Newspaper Page Text
Mining W Journal.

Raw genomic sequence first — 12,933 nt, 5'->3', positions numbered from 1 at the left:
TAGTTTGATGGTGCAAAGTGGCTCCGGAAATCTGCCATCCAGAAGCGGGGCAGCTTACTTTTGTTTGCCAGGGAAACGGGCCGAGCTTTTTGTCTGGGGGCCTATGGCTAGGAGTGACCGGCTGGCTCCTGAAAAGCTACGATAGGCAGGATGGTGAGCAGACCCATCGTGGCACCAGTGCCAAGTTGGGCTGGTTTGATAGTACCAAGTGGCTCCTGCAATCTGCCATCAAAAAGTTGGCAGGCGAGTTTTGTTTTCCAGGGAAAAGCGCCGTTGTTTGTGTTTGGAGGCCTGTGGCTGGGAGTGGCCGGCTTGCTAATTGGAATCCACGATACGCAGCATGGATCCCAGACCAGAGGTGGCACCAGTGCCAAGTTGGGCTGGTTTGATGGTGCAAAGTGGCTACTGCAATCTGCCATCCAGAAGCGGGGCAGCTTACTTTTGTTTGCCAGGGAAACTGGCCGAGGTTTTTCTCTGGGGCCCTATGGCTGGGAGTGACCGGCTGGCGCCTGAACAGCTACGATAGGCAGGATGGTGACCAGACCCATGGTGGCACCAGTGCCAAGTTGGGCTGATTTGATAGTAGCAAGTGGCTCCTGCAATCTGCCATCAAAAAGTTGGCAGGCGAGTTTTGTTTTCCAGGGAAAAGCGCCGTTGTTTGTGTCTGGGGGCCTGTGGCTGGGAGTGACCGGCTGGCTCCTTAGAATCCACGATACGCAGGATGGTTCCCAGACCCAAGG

J. BENSON ODER, Editor. FORTY-FIRST YEAR. NO. 21 ALL INVITED TO COME HOME. The following- list comprises another instalment of the names and addresses of former residents of Frostburg, now living outside this county, registered by friends here for use of the Centennial and Home-Coming Committee. It is proposed by the latter body to supplement the general invitation, already extended, by one special to each Frostburger, so that as individuals they may be assured of a home desire to see them at home; of a warm welcome when they come, and the tender of generous hospitality while they stay. The names, arranged alphabetically, will appear in succeeding issues of the Journal until all are printed. Meanwhile, should anyone observe that a name has been over looked, or an address given incorrectly, an immediate report to the Journal is solicited, as the Committee is anxious to specially invite all without exception: Anthony, Miss Nell, Baxter, W. Va. Arnold, Charles, Broadford, Pa. Anderson, George R., Manor, Pa. Arthur, Thomas J., Gebo, Wyoming. Abbott, L. 8., Jenkins, Letcher County, Ky. Alstetter, G. J., 460 Lee Street, Clarksburg, W. Va. Avant, Mrs. H. T., 2326 Guilford Avenue, Baltimore, Md. Beall, Horace, Olive Hill, Ky. Beall, Richard, Boise, Idaho. Berkey, Miss Bess, 202 Main Street, Johnstown, Pa. Berkey, Miss Helen, 202 Main Street, Johnstown, Pa. Berkey, Bradford, 202 Main Street, Johnstown, Pa. Blumenthal, Mrs. William, 2324 Tioga Street, Philadelphia, Pa. Boyd, P. C., 115 Third Street, N. E-, Roanoke, Va. Betz, Anthony, Murfreesboro, 111. Brady, Daniel, Big Pour, W. Va. Bellingham, Mrs. Louisa, Marshall, Minn. Boynes, Ernest, Victoria, Van Couver, B. C. Brode, Philip, 3608 Harrison Street, Bellaire, Ohio. Brower, Miss Sylva, 218 N. Jackson Street, Lima, Ohio. Brode, Oscar, 24 Orchard Avenue, Sharon, Pa. Craig, George, Old Point Comfort, Va. Cessna, John, 202 Spring Street, Charleston, W. Va. Cosgrove, Oliver, Keystone, W. Va. Critchfield, Mrs. Charles E., 408 Main Street, Carrollton, Mo. Cosgrove, May, 349 South Olive Street, Los Angeles, Calif. Cosgrove, J. A., Raton, New Mexico. Cosgrove, J. A., Big Pour, W. Va. Carson, Miss Anna, El Paso, Texas. Carroll, Miss Alice, Box 239, Nanaimo, B. C. Coale, Miss Hannah, 1811 Park Avenue, Baltimore, Md. Craig, John, National Soldiers’ Home, Va. Carey, Edward, Springfield, Illinois. Carey, Jacob, Huntersville, W. Va. Cassell, William, 302 Market Street, Grafton, W. Va. DeLynn, R. H., 204 Smithfield Street, Pittsburg, Pa. Dalinsky, Max, Morgantown, W. Va. Davies, Mrs. Thomas, Hyde Park, Scranton, Pa. Davis, Daqiel W., Salida No. 209, Colorado. Dillon, J. Aden, 1330 Maryland Avenue, N. E., Washington, D. C. Davis, William, Oakland, Md. Davis, Marguerite, Oakland, Md. Durst, J. Frank, Woodstock, Oregon. Durst, George M., Thayer, Missouri. Durst, W. P., Preston, Minn. Deekens, A. V. K., Amelia Court House, Va. Dieckman, Mrs. Louise, 14 Vermont Street, Buffalo, N. Y. Deffinbaugh, Mrs. Frank, 623 Mifflin Avenue, Wilkinsburg, Pa. Davis, Will, Arcanum, Ohio. Engleby, J. T., Roanoke, Va. Evans, Miss Edith A., Regent Street, Youngstown, Ohio. Evans, Rev. J. Lewis, Chester, N. J. Edwards, Owen, 739 Pine Street, Johnstown, Pa. Eckloff, Bernie, 61 H Street, N. W., Washington, D. C. Pitch, Dr. D. P., Fairrhont, W. Va. Ford, Miss Lillian, Morgantown, W. Va. Finkelhor, Mrs. E. N., Elsinore Apartments, Craft Avenue, Pittsburg, Pa. Fulton, Mrs. W. A., Turtle Creek, Pa. Ford, Mrs. F. K., 19 Cathedral Street, Annapolis, Md. Farley, John, 507 South Park Street, East End, Pittsburg, Pa. France, Rev. Harry S., 309 sth Street, S. E., Washington, D. C. Frost, Miss Haidee, 111 Olive Street, Kansas City, Mo. Franklin, Mrs. Tom, 1129 9th Street, N. W., Washington, D. C. Gurley, Thomas W., Meyersdale, Pa. Griffith, Mrs. Thomas, Cemetery Street, Nanticoke, Pa. Gekeler, Rev. G. E., 220 North Jackson Street, Lima, Ohio. Gehauf, Fred, Davis, W. Va. Garlitz, Bert, Fruita, R. F. D. No. 1, Colorado. Grose, Mrs. Myrtle, Huntersville, W. Va. Hocking, George H., Meyersdale, Pa. Henderson, Thomas, 301 Bailey Avenue, Chattanooga, Tenn. Heintz, Lewis, Pittsburg, Kansas. Hogg, Andrew, Drakesboro, Kentucky. Hill, George W., Harrisburg, Pa. Hauser, Rev. C. A., 815 Highland Avenue, Philadelphia, Pa. Hitchins, Owen E., 531 West 135th Street, New York, N. Y. Hay, Frank, Akron, Ohio. Hutson, Harry, Keyser, W. Va. Hocking, William, 7905 Decker Avenue, Cleveland, Ohio. Jeffries, Frank C., Belt, Montana. Jeffries, John, Belt, Montana. Jones, Johanna J., Dorrancetown, Luzerne County, Pa. Johnson, Glenville, Braddock, Pa. Jones, Daniel, Nanticoke, Pa. Jeffries, S. Bolitho, Thomas, W. Va. Jackson, jr., Samuel, Big Four, W. Va. Johns, John, Massilon, Ohio. Johns, William, Massilon, Ohio. Johns, Hubert, Cleveland, Ohio, Real Estate Agent. Johns, Oscar, Cleveland, Ohio, care of Hubert Johns. Johns, Walter, Cleveland, Ohio, care of Hubert Johns. Jordan, Mrs. Mamie, Huntersville, W. Va. Keller, Jacob, 1910 Monongahela Avenue, Swissvale, Pa. Lehr, William C., Linton, Ind. Lindauer, M., 3328 Gratz Street, Philadelphia, Pa. Lindauer, Dr. Eugene, 2018 North 32d Street, Philadelphia, Pa. Lyons, Corporal G. E-, Company E, 20th Infantry, Fort Douglas, Utah. Leeman, Thomas, Hermania, Pa. Light, Mrs. Jerome, Lima, Ohio. Lahr, Rev. William H., Bluffton, Ohio. McDonald, Miss Eugenia, 1834 Arch Street, Philadelphia, Pa. McLuckie, Robert, 635 Bth Street, N. E., Washington, D. C. McLuckie, Robert, Berlin, Pa. McCulloh, George W., Century, W. Va. McCulloh, Samuel, 8., Century, W. Va. McCardell, Thomas F., 140 Pelham Road, New Rochelle, N. Y. McMillan, G. 8., Rock Spring, Wyoming. McGraw, J. P., Grafton, R. F. D. 6, W. Va. McCulloh, C. E., Ernest, Sunnyside, Washington. McAteer, John, Van Lear, Kentucky. Murdaugh, Prof. Edmund D., University State School, Claremore, Oklahoma. Metzger, D. Ross, 229 Sayre Street, Montgomery, Alabama. Meyers, Miss Lottie, 1321 South Broadway, St. Louis, Mo. Mullen, Henry, 409 West John Street, Martinsburg, W. Va. Mullen, Jake, 626 North 3d Street, Martinsburg, W. Va. Martin, Joseph, Bresben, Clearfield County, Pa. Maydwell, Mrs. G. E., 1200 East Capitol Street, Washington, D. C. Matthias, John P., Thurmont, Md. Neff, Thomas, Washington, D. C. Noel, S. J., Hyndman, Pa. FROSTBURB, MD., SATURDAY, FEBRUARY IT, 1912 "Remember the days of old.”—The Book of Deuteronomy, xxxil, 7. Tomorrow, with Its sorrow, ever Keeps a day aheadi Today, with all Its fretfulness, is ever dawning red j Yet all the while we see the smile of lips now far away. And murmur praise for all the days that meits up yesterday. There may be woe —we do not Know— in what tomorrow brings j Today may give us discords in the only song she sings t But music reigns in mellow strains —an unfor gotten lay— In that one song all pure and strong, the song of yesterday. The brush may fall, the colors pale, in what tomorrow paints i The picture that today brings forth may shat ter all our saints * But clear and true for me and you, in tints that stand alway. With rarest gleam, as in a dream, will shine our yesterday. Tomorrow, with its sorrow, is too far away to fear ; Today may bring us happiness before tomor row's here— But smile and sigh are blended by the alchemy of time, And glad and fair they linger there—a yester day sublime. (" i i.-tt. 1.10. >,j „ G ' t.mm.ri t ? 1882 1912^f | THIRTY YEARS AGO. | 1 The Items Below Were Current During Y Week Ending February 25, 1882. The legislative bill providing for election of Mine Inspector by popular vote reported as “taking a nap” in the room occupied by the House Com mittee on Inspections. In ex-’Squires and ex-Registers the population of Maryland was re ported as visibly increased. After all, it was generally admitted that the Mine Inspection Act “is bet ter than no Inspection Act.” Messrs. Getty, Brace and Moore, of the State Senate, were appointed a committee to consider and, if neces sary, draw a bill providing for a geo logical survey of the lower measures of Georges Creek coal. Somebody in the Cumberland News offered a reward of $5 for the best written proposal of marriage. A bill was introduced in the Legis lature providing for taking an inven tory of the dogs of the State before May 12th, each year. At that time each dog was to be assessed at not less than $25 for taxation as other property is assessed and taxed. Charles A. Greene was appointed agent of the Borden Mining Company, succeeding his father, the late A. C. Greene. Odd Fellows Hall, in Mt. Savage, was burned to the ground early Sun day morning, February 19, 1882, los ing all. The Free Masons, meeting in the same hall, also lost all their equipment. Henry Hergott, occupy ing the ground floor as a store, saved some of his stock, but in damaged condition. Someone threw a stone at James N. Parker Sunday morning, Friday 19th, as he was returning to his home, on Broadway. The stone missed him, but went through a window of the residence. Maple-sugar making begun. At a Picture-Show—Tragedy Accidentally Averted. The hero strove ! My seat I gripped ! Just then, by Jove ! The “fillum” slipped ! AN INDEPENDENT NEWSPAPER. In St. Michasl’s Church Monday, • February 20, 1882, Miss Mary Doyle was married to Mr. Thomas Cain by Rev. V. F. Schmitt. At Midlothian Thursday, February 16, 1882, Mr. John Tighe died, aged 72 . years. He was a native of County Mayo, Ireland. The Chester Military Academy, Chester, Pa., was destroyed by fire Thursday, February 16, 1882. John B. McCulloh, George Kane and Walter S. Ravenscroft, all of this place, had been students of the institution. Free Masons, numbering 75, visited Mountain Lodge, of this place, Thurs day evening, February 23d. They came from Mt. Savage, Cumberland, and all along the Creek. A bountiful lunch, provided by No. 99, was the last number on the programme. A locomotive left the track near the third tunnel on the Lckhart Branch Tuesday, February 21, 1882, and Joseph Garrett, engineer, had a shoulder dislocated in jumping to the ground. A description of Johnsons’ new planing mill was given in the Jour nal. The names of Joshua and Samuel Johnson, Andrew Fox, H. P. Griffith and Silas W. Duggan appear. Rev. D. G. Miller- and William Story, of Lckhart, reported as recover ing from illness. An opossum was caught in a steel trap on the premises of Post-Master Womsley, Eckhart. Thomas Brown was re-nominated for Mine Inspector by Gov. Hamilton; John C. Weis and H. R. Atkinson for Magistrates of District No. 11, and Peter Cain and Jacob Betz for No. 12. Messrs. Hugh Spier and James Frew arrived home from a visit to Scotland. It was announced that W. L. Annan, of Cumberland, would open a station ery store in Frostburg. Cars Wanted. The Western Maryland Railroad Company is in the market for 2,750 freight cars—l,ooo steel under-frame box; 1,000 gondolas, and 750 mixed types, including flats and hoppers. I THE HALL OF FAME- ! __________ <*> GEORGE WASHINGTON— I First president of United States % of America. J> Born West- % /" - ' \ moreland J died Mount x TfPrf Vernon, Va., 4 \agMMsk. Dec - 14 - 1799. I Commander 4 '"jpiil in chief of <| flv. JP colonial ar- X Jg’ mies in war f for independ- 4 ence. At school till about six- 4 teen years of age. Engaged in X surveying 1748-51. Appointed Z adjutant Virginia troops in 1751. 4 Volunteer ald-de-camp to Gen- % eral Braddock of British army 4 in battle of the Monongahela in i, 1755. Married Martha Custis, 4 widow of Daniel Parke Custis, <f Jan. 9, 1759, and settled as X planter at Mount Vernon. Dele- 4 gate to Virginia house of bur- X gesses and to Continental con- 4 gresses of 1774 and 1775. Ap- X pointed commander in chief of 4 Continental forces June 15, 1775. ¥ Compelled surrender of Com- 1 wallis at Yorktown in 1781, ¥ thereby winning independence of % the American colonies. Unan- 4 imously elected president of Unit- <£ ed States in February, 1789, and 4 inaugurated at New York April X 30 next. Unanimously re-elected 4 in 1792. i Buying at Home. On the theory that “well begun is half done,” the movement for the en couragement of the purchase of Spo kane products took a long stride on Wednesday toward successful con summation. Masses of convincing facts as to the expensiveness and the loss of buying goods abroad that are or can be made at home were presented in serried ar ray. They put it up to the consumer to promote his own interest and the prosperity of Spokane by buying at home as much as is practicable. But enthusiasm and information are not enough. “Brag’s a good dog, but Holdfast is better.” Duck needs to be spelt as pluck and buttressed with stick-to-it persistence if satisfying and permanent gains are to be scored. Moreover, the consumers demand that if they are expected to do their part by purchasing Spokane-made or Spokane-raised goods, then the pro ducers and manufacturers must do theirs by making or producing articles that shall be equal in quality and price to those of outside communities. — Spokane (Washington) Review. One Drawback. The model of a town in concrete, built for Pennsylvania miners, is on exhibition in Chicago. Not a stick of wood in the whole •outfit, nothing to burn, making a fire department needless. The town, therefore, which has no fire-bell, no hose-house, no scramble to hold the nozzle, is an ideal place of residence, but tough on fire-insur ance companies. Tried and Convicted. The Penn Yan (N. Y.) Democrat of the 9th inst. contains a report of the ' trial at that .place last week of Charles Sprague for the murder of George A. Martin atldlewild, Yates county, New York, Tuesday, October 17, 1911. The report takes up nearly the en tire edition of the paper—testimony ' and attorneys’ speeches appeariug in full detail. The trouble grew out of a dispute over a field of potatoes “planted on shares,” Sprague being a tenant of Martin’s 'father-in-law—Pascal Van Liew. Sprague, neglecting to harvest the crop, an attorney advised Mr. Van Liew to dig every other row. During the second day’s work by Mr. Martin Sprague resented this arrange ment and ordered Mr. Martin to stop; otherwise, he would shoot him. Sprague went away, and, coming bacls with a gun, at a distance of about 80 yards called to Mr. Martin that he was going to shoot. As the latter looked up Sprague fired. Martin fell, but was able to get up and walk tb his home. At first it was not thought he was seriously hurt, but next day the surgeon ascertained that the bullet had passed throuhh his body and that he could not live. A few hours later he died, leaving a statement in effect as given. Monday, sth inst., the trial began, concluding the following Thursday with a verdict of murder in the first degree and sentence of Sprague to electrocution during the week begin ning March 17th. He is 33 years old. The evidence and addresses are very interesting, and judge Clark’s charge to the jury is a model of judicial im partiality. The testimony of Mrs. Martin, widowed by the tragedy, clear and conclusive, was calmly given. Mr. Martin, 35 years old, was a brother of Rev. Dr. D. H. Martin, pas tor of the First M. E. Church, this place, and Dr. Martin’s, absence from his office here for two weeks is due to attendance upon the trial. Training for Matrimony. A Catholic pastor in Kansas City, Mo., is conducting a matrimonial class openly and frankly. His object is to marry the young people of his congre gation to each other, and he tells them so. He has 50 couples in training. Before this news came east, how ever, a Frostburg minister numbered among Journai, deficiencies of enter prise that of boosting matrimony. The Journai, would gladly help re deem young people in this way if it knew just how a newspaper can preach and enforce a gospel so necessary to social salvation. They Want a Good Official Retained. At the annual meeting of the Teach ers’ Association of Allegany County, held in the Allegany County High School Building, Cumberland, Friday, February 9th, the following preamble and resolutions were adopted: Whereas, The public schools of Al legany County have reached a high state of efficiency, and the present trend is toward a still higher standard, and— Whereas, There is a greater pro fessional spirit among the members of the teaching body than has ever been known in this county; more reading along pedagogical and professional lines is now being done by the teach ers of the county, the results being shown in the character of the teach ers themselves and in the pupils of the school, and — Whereas, This condition is in a very large measure due to the efficient leadership of our Superintendent, Mr. A. C. Willison, who is known, recog nized and quoted in all parts of our country as one of the most progres sive school men, and— Whereas, The Allegany County Teachers’ Summer School, a plan con ceived, matured and carried forward by Superintendent Willison, is one of the most effective means of improving our schools, and— Whereas, Mr. Willison has further planned to make the said Summer School of still greater effectiveness, and—- Whereas, Mr. Willison has disre garded party politics in making and recommending appointments and pro motion, being governed by the merits and qualifications of the individual teachers concerned; therefore, be it — Resolved, That this Association do petition His Excellency, Philips Lee Goldsborough, Governor of the State of Maryland, and the Board of School Commissioners for Allegany County, to retain Superintendent A. C. Willi son in the office which he has so signally and successfully administered to the welfare of the public schools, teachers, pupils, parents, and the people at large.' It will be seen that, no matter what the party complexion of the new Board of School Commissioners may be, the teachers solicit the Governor’s favor of the retention of Mr. Willison. The vote, it is said, was well-nigh unanimous, and whether it accom plishes or fails of its purpose, it is a distinct testimonial to Mr. Willison’s competency and efficiency as an en terprising school man from the very people who ought to and do know whereof they testify. Another Sample Letter. A copy of a letter sent this week in the interest of enlarged State Normal School facilities was also transmitted to the Journai, for publication. It is believed it furnishes the fact upon which other friends of the School can base similar letters, which, by the way, should be written and mailed at once: Frostburg, Md., Feb. 12, 1912. Hon. Ogle Marbury, Chairman of Committee on Ways and Means, House of Delegates, Annapolis, Md. Dear Sir —Among the many bills worthy of a favorable report by your Honorable Committee is No. 54, pro viding for an appropriation of $50,0Q0 for additional building equipment to the State Normal School property in Frostburg. The total lack of dormitory accom modations here has been a great draw back to the School’s efficiency and success ever since it has been estab lished. In numerous instances fami lies in other counties, ascertaining this deficiency, have hesitated to ap ply for admission of their sons and daughters, and in the end have de clined altogether to do so. A commodious dormitory building is, therefore, almost indispensable to the School as a model State institution, and I believe the Legislature, in pass ing this bill, would make its unques tioned excellence as an alma matlr of State teachers of distinct and far reaching educational value to a large and growing constituency. No doubt almost the same argument can be made in behalf of the labora tories, class-rooms, gymnasium, libra ry and other items of equipment stated in the bill. I have elaborated upon the dormitory as not only the leading item but as typical of the other needs mentioned. In behalf, as I believe, of the entire population of Frostburg, and of very many interested people in the county and neighboring counties, I ask sin cerely for your Honorable Committee’s favorable consideration and report. HENRY P. COOK, Manager. WHOLE NUMBER 2,106 “Measure Social.” , The Ladies Guild of St. Paul’s Lu -3 theran Church will indulge a diver- I sion, new in Frostburg, next Thursday - evening, 22d inst., called “A Measure 1 Social.” Anyway, it will be held under the - auspices of the Ladies Guild, and the 1 side-lines will be a vocal and literary - programme, refreshments, etc., for all who attend—and all are invited. The poetess of the Guild (the Jour t nai,—not for metropolitan but pruden i tial reasons, withholds her name,) ) contributes the following twin verses: We invite to our “Social” the great and the small, • And we do not mind saying we hope you are tall; , For each foot you measure you will i bring us two pence ; , If you measure five feet it will cost : you ten cents. But for ev’ry odd inch it’ll cost one cent over. 1 So, if you are short, you are surely in clover. > But it’s for a good cause that we issue this call, And we hope you’ll imagine you’re twenty feet tall. 1 m A Bit of Philosophy. 1 It is unquestionably best for every - body in a community that all possible ; purchases be made from home-dealers. For the saving of a little money, it : does not pay to rob a community of that money. l Besides, the saving of a little money t on a deal is not worth the loss one is . apt to sustain in the estimation of - home dealers who want to be our • friends. “Stick together” is worth more as a motto than it is generally given • credit for. It is better to have a large circle of 1 real friends than a few more dollars. : —Taneytown (Md.) Reccord. Correction. In the item reporting promotion of • .David J. Morgan last week “William H. Bishop” should have been printed William H. Bailey. Basket Ball. Pupils of State Normal School have organized a basket-ball team, with Walker Chapman, of Shaft, captain. The team began practice nearly two i weeks ago, and in about another week the officers expect to be able to chal lenge any other team within sight or sound. E. Cloyd Evans is the trainer. ’Twas Ever Thus. 1 Garrett-county woodmen are making the most of the snow-bed now on the ground. For several weeks they have been utilizing it for the easy transit it af ' fords for sledding, and hundreds of railroad ties and thousands of mine props have glided smoothly over the ’ frozen road-bed of the National Pike to the market-places. The income to land-holders from ties and props must be of good dimen sions, but sometimes the draft upon forest-growth looks too great for a strenuous policy of conservation, and in this and other economical depart ments, no doubt, as always has been the case, the future will have to look out for itself! Maryland Animals. According to a report from the De partment of Agriculture issued Mon day Maryland ranks thirty-third as a producer of horses. lowa is premier horse State, that State having nearly I, horses. Only 20 States raise more mules than Maryland, while in milch cows Maryland stands thirty-second. Thirty- States are greater cattle States than Maryland. In the production of sheep Maryland ranks twenty-sixth. As a hog State Maryland is twenty-fourth. The average Marylaud horse is worth sll2. The value of all the horses in the State is $18,256,000. The average Maryland pig is worth SB. Maryland’s crop of porkers is worth $2,760,000. The typical Maryland mule is worth $l4O. The quality of the Mary land mule is far above the average. Only seven States can boast of mules whose average value is above $l4O. The Missouri mule will bring only slls at the average market price. The quantity of the Missouri mules is a much greater factor in their sale quality. In this respect Maryland differs from the original mule State. The Maryland mule, say the officials at the Department of Agriculture, is recognized through the country as superior for farm service to the West : ern mule and it is always in demand. Maryland farmers should raise more mules. The Maryland cow is worth a frac tion over $37. The total cow crop of the State aggregates $6,216,000. The Maryland sheep is worth $4.40. The total value of the sheep in the State is $1,012,000. It is intersting to note that the sheep of only three States—Connecticut, Massachusetts, and Rhode Island—is worth more than the average Maryland sheep. Maryland cattle, which includes all members of the family other than • milch cows, is valued at $21.40 ahead. . The value of the cattle of the State | is $2,547,000.